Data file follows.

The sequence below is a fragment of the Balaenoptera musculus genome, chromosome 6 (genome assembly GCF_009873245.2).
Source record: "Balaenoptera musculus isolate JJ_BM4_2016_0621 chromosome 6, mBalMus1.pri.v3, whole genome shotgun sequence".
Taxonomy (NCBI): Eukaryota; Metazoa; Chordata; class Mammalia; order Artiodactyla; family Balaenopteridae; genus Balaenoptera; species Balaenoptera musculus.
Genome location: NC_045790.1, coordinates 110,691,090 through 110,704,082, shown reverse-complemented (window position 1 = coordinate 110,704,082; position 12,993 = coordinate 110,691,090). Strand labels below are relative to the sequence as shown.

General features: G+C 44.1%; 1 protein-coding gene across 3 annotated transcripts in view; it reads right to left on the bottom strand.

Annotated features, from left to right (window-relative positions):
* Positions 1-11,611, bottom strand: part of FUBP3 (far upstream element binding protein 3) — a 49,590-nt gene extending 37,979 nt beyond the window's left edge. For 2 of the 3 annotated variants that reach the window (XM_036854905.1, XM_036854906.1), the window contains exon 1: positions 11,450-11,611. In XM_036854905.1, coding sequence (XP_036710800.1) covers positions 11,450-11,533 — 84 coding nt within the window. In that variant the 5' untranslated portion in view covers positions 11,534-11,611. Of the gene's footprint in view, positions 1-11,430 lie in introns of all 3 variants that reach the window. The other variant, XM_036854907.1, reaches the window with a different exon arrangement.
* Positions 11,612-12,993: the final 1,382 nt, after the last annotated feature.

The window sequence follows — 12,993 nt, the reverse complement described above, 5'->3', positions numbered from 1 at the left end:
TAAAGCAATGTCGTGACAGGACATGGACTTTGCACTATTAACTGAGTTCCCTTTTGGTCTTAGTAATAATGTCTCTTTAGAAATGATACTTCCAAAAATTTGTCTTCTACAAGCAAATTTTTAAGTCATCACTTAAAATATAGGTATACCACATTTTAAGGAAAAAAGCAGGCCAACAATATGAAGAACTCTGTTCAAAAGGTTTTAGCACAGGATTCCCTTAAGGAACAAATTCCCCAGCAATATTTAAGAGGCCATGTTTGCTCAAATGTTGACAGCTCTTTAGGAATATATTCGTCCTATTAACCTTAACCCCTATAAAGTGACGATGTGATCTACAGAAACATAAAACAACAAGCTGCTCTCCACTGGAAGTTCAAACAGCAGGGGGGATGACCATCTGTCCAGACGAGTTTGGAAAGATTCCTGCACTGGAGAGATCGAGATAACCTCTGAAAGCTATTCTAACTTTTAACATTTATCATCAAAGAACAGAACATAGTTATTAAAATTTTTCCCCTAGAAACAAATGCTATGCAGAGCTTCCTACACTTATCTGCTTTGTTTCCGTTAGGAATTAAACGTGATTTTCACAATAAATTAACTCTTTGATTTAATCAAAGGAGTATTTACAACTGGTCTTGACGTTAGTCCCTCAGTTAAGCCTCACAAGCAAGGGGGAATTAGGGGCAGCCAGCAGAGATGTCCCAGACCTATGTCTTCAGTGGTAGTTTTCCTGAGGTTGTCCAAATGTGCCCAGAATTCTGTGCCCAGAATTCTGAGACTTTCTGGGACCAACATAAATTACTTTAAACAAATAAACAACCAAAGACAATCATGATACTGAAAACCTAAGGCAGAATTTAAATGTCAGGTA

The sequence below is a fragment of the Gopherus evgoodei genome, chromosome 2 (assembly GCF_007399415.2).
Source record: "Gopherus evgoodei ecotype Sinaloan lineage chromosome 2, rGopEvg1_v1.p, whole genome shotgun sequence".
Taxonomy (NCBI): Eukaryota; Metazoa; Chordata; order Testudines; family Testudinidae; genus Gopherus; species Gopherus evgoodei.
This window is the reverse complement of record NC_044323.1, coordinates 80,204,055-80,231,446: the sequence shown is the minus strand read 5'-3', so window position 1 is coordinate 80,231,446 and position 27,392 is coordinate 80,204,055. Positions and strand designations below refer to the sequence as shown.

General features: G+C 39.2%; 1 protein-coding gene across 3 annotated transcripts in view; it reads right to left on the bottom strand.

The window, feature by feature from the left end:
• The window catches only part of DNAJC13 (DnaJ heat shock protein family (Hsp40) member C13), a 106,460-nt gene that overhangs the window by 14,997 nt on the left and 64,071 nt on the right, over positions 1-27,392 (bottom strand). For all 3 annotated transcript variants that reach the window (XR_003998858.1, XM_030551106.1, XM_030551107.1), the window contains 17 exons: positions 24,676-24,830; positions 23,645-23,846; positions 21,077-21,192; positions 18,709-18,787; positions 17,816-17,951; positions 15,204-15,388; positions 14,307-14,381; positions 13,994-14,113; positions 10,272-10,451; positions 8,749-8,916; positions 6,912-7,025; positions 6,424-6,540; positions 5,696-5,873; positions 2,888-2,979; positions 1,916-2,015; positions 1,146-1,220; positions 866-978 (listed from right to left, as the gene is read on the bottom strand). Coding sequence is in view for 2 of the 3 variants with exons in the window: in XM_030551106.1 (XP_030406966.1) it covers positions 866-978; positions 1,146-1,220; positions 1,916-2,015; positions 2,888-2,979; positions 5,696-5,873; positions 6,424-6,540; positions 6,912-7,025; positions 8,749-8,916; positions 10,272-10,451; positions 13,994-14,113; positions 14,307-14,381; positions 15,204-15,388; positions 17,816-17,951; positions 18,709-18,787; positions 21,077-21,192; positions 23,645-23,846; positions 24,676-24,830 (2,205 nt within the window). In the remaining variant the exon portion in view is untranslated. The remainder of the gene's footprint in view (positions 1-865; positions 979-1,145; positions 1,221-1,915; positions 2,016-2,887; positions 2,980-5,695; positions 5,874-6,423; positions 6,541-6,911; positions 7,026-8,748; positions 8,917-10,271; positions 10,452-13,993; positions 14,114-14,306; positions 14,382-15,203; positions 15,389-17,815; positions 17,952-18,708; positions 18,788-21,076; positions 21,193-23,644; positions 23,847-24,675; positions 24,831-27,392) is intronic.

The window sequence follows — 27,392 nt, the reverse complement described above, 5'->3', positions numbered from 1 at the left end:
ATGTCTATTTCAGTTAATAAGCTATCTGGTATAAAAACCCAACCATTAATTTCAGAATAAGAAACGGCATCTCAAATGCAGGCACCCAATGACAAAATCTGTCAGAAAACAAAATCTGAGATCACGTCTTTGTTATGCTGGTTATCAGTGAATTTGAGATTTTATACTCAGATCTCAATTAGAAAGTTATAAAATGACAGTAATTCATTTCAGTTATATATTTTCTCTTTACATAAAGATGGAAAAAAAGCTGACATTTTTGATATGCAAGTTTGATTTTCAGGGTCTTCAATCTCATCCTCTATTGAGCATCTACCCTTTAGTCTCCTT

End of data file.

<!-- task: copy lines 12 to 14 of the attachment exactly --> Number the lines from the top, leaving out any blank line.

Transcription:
Source record: "Gopherus evgoodei ecotype Sinaloan lineage chromosome 2, rGopEvg1_v1.p, whole genome shotgun sequence".
Taxonomy (NCBI): Eukaryota; Metazoa; Chordata; order Testudines; family Testudinidae; genus Gopherus; species Gopherus evgoodei.
This window is the reverse complement of record NC_044323.1, coordinates 80,204,055-80,231,446: the sequence shown is the minus strand read 5'-3', so window position 1 is coordinate 80,231,446 and position 27,392 is coordinate 80,204,055. Positions and strand designations below refer to the sequence as shown.